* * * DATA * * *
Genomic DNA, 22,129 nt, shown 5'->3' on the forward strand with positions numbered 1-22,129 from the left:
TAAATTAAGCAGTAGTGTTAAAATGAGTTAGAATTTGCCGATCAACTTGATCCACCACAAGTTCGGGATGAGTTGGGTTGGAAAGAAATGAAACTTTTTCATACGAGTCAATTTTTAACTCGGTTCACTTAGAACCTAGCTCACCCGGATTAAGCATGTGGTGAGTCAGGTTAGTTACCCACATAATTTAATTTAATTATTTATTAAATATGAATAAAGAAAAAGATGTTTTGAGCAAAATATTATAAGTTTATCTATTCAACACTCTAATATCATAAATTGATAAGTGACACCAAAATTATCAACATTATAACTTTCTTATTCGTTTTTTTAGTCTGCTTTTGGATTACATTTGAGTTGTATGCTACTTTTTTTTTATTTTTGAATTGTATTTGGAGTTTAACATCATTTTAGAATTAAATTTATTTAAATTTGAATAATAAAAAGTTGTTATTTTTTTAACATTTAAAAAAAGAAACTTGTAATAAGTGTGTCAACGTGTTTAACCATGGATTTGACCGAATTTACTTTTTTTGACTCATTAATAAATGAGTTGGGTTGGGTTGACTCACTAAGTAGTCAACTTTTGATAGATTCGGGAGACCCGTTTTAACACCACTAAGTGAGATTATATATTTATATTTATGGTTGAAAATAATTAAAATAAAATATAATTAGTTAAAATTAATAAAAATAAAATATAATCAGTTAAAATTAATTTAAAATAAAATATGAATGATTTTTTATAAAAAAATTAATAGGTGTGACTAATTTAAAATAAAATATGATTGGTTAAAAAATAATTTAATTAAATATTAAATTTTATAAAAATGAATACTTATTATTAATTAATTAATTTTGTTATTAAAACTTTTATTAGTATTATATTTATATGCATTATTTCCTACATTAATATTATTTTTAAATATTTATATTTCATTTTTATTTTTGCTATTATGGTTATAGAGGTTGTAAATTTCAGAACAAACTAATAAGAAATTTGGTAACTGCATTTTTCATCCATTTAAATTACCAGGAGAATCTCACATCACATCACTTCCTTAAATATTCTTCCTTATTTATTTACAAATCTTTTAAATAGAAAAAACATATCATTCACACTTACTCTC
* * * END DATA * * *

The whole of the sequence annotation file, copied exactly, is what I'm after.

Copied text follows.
Genomic DNA, 22,129 nt, shown 5'->3' on the forward strand with positions numbered 1-22,129 from the left:
TAAATTAAGCAGTAGTGTTAAAATGAGTTAGAATTTGCCGATCAACTTGATCCACCACAAGTTCGGGATGAGTTGGGTTGGAAAGAAATGAAACTTTTTCATACGAGTCAATTTTTAACTCGGTTCACTTAGAACCTAGCTCACCCGGATTAAGCATGTGGTGAGTCAGGTTAGTTACCCACATAATTTAATTTAATTATTTATTAAATATGAATAAAGAAAAAGATGTTTTGAGCAAAATATTATAAGTTTATCTATTCAACACTCTAATATCATAAATTGATAAGTGACACCAAAATTATCAACATTATAACTTTCTTATTCGTTTTTTTAGTCTGCTTTTGGATTACATTTGAGTTGTATGCTACTTTTTTTTTATTTTTGAATTGTATTTGGAGTTTAACATCATTTTAGAATTAAATTTATTTAAATTTGAATAATAAAAAGTTGTTATTTTTTTAACATTTAAAAAAAGAAACTTGTAATAAGTGTGTCAACGTGTTTAACCATGGATTTGACCGAATTTACTTTTTTTGACTCATTAATAAATGAGTTGGGTTGGGTTGACTCACTAAGTAGTCAACTTTTGATAGATTCGGGAGACCCGTTTTAACACCACTAAGTGAGATTATATATTTATATTTATGGTTGAAAATAATTAAAATAAAATATAATTAGTTAAAATTAATAAAAATAAAATATAATCAGTTAAAATTAATTTAAAATAAAATATGAATGATTTTTTATAAAAAAATTAATAGGTGTGACTAATTTAAAATAAAATATGATTGGTTAAAAAATAATTTAATTAAATATTAAATTTTATAAAAATGAATACTTATTATTAATTAATTAATTTTGTTATTAAAACTTTTATTAGTATTATATTTATATGCATTATTTCCTACATTAATATTATTTTTAAATATTTATATTTCATTTTTATTTTTGCTATTATGGTTATAGAGGTTGTAAATTTCAGAACAAACTAATAAGAAATTTGGTAACTGCATTTTTCATCCATTTAAATTACCAGGAGAATCTCACATCACATCACTTCCTTAAATATTCTTCCTTATTTATTTACAAATCTTTTAAATAGAAAAAACATATCATTCACACTTACTCTC